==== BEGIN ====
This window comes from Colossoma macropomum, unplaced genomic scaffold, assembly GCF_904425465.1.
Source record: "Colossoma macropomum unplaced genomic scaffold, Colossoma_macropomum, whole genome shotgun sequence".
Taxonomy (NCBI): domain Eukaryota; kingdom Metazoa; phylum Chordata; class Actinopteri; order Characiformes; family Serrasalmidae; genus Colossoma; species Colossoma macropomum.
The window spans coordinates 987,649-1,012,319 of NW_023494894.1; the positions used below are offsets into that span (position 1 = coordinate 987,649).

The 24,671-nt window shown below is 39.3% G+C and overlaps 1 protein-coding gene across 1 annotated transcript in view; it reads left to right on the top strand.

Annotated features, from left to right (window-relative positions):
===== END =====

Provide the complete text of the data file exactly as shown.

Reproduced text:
This window comes from Colossoma macropomum, unplaced genomic scaffold, assembly GCF_904425465.1.
Source record: "Colossoma macropomum unplaced genomic scaffold, Colossoma_macropomum, whole genome shotgun sequence".
Taxonomy (NCBI): domain Eukaryota; kingdom Metazoa; phylum Chordata; class Actinopteri; order Characiformes; family Serrasalmidae; genus Colossoma; species Colossoma macropomum.
The window spans coordinates 987,649-1,012,319 of NW_023494894.1; the positions used below are offsets into that span (position 1 = coordinate 987,649).

The 24,671-nt window shown below is 39.3% G+C and overlaps 1 protein-coding gene across 1 annotated transcript in view; it reads left to right on the top strand.

Annotated features, from left to right (window-relative positions):